- It is generally theorized that both of these characterizations are a response and ridicule to the Dark Age incarnation of Batman seen in The Dark Knight Returns. However, in both instances, they only further cement the character as a sociopath.
- A really disturbing implication regarding Miller's Batman is that he was involved in an incestuous relationship with and/or was molested by at least one of his parents, which might have corrupted him later on. His mother is the likely candidate given Batman's remarks regarding his mother's "bleeding breast", although this could just suggest that he has an Oedipus complex o that the young Bruce may have accidentally saw his mother's breasts, perhaps entering in his parents' room when he wasn't supposed to do.
- In his reviews of the issues of All-Star Batman and Robin, the Boy Wonder, Linkara theorises at one point that this isn't Batman, but instead a crazy hobo named Steve who managed to steal the Batsuit and began thinking that he was actually Batman. Thus, Linkara's name for the character "Crazy Steve" has become a fan nickname for the ASBRtBW incarnation, with the series being referred to as "All-Star Crazy Steve and Dick Grayson, Age 12".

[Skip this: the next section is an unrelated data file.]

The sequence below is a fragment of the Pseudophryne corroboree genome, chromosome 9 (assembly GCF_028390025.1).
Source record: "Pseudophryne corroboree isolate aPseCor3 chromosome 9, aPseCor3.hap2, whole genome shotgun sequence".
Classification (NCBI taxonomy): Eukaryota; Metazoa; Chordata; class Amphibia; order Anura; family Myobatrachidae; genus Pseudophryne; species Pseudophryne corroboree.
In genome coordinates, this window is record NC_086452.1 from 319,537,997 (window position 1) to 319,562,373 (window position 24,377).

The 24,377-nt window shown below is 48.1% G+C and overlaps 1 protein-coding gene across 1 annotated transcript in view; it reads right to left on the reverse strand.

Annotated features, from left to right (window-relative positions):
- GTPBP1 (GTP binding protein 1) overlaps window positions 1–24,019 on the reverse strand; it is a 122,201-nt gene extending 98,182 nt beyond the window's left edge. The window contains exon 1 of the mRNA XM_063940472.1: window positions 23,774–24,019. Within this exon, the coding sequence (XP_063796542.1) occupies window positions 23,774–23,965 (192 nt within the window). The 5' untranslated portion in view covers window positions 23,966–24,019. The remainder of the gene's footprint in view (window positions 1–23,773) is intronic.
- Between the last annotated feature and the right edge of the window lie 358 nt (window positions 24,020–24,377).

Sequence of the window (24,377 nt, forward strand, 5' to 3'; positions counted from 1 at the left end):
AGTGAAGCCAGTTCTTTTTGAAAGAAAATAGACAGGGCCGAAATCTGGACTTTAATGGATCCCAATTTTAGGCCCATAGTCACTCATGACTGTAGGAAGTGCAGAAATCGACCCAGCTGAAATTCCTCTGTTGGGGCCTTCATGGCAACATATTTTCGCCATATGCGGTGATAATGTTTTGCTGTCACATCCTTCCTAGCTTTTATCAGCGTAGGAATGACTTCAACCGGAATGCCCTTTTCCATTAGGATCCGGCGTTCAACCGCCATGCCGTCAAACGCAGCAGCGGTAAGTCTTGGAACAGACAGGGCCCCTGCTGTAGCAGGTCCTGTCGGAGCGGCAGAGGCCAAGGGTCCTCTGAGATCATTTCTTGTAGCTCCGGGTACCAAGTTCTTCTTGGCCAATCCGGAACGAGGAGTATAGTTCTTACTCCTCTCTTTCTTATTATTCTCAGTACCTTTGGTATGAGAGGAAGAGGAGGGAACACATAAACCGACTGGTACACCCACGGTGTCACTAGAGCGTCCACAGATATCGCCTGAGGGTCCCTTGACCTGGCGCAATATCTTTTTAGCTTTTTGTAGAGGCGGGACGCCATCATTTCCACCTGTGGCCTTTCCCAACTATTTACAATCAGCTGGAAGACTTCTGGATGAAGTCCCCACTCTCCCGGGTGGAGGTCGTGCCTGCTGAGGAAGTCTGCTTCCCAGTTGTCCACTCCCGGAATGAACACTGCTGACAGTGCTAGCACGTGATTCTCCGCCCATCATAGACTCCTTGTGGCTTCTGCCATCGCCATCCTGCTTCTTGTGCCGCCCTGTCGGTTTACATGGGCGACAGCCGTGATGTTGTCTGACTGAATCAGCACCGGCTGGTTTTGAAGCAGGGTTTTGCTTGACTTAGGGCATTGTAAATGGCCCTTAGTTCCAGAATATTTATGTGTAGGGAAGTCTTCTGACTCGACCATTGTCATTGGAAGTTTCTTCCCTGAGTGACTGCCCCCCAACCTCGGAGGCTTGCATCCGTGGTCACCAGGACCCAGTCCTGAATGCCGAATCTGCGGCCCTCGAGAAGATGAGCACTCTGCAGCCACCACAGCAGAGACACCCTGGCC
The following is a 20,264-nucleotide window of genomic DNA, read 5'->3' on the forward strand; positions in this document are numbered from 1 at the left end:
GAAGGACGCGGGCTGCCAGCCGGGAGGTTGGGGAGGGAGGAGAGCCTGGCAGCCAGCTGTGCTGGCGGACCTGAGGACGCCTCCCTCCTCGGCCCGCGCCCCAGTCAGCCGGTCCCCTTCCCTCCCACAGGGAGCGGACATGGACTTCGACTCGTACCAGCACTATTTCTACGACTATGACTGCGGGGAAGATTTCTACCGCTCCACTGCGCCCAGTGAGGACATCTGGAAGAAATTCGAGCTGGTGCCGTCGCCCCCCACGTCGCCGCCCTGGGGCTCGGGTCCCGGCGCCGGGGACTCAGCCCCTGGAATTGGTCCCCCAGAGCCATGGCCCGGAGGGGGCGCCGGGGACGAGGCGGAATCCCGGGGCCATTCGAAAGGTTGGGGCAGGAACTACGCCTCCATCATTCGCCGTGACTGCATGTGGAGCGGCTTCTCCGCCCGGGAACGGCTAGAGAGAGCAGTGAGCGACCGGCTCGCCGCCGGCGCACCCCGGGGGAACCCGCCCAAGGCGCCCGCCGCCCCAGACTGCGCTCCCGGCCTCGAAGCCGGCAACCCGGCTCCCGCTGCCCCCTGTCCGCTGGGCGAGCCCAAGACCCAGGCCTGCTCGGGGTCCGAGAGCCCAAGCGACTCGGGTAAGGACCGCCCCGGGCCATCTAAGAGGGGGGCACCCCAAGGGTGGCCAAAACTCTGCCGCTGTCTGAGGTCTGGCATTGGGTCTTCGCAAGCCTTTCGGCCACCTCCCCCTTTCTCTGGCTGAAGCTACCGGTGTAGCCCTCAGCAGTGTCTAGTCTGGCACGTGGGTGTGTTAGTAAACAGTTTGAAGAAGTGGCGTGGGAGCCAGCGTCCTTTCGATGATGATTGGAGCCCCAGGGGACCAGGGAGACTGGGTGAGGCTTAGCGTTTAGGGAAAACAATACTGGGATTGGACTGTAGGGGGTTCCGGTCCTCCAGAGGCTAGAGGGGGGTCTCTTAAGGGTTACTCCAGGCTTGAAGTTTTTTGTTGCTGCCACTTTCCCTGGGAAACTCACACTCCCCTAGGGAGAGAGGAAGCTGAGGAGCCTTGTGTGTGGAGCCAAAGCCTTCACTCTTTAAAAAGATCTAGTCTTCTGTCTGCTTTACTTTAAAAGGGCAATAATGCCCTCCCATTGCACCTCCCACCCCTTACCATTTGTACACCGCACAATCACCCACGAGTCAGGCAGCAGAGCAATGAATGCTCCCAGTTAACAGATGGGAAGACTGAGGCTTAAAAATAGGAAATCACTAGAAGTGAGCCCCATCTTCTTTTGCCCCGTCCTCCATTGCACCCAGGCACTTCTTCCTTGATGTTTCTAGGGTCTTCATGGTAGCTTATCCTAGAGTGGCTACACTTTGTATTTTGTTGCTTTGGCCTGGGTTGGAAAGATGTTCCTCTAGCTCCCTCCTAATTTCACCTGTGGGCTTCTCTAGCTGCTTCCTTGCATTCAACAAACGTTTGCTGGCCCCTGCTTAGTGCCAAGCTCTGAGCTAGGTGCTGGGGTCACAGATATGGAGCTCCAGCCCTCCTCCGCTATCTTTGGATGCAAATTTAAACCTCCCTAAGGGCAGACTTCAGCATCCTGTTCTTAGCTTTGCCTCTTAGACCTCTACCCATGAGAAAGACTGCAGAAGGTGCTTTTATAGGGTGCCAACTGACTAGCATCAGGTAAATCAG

- The DCEU incarnation of Batman is primarily based on Frank Miller's Batman, in terms of costume design, his aggressive nature and lethal methods of combat and interrogation. However, unlike this Batman, the DCEU Batman is a far more caring and respectful person who only resorts to brutal violence due to the loss of Jason Todd, which is far more akin to the version of the character in The Dark Knight Returns as opposed to later stories.
- Despite this version being hated, the popular nickname "The Goddamn Batman" originated within this version of Batman.
- This version of Batman might be Frank Miller's more realistic depiction of a incredibly skilled vigilante using vengeance to fight crime, similar to Alan Moore's Rorschach.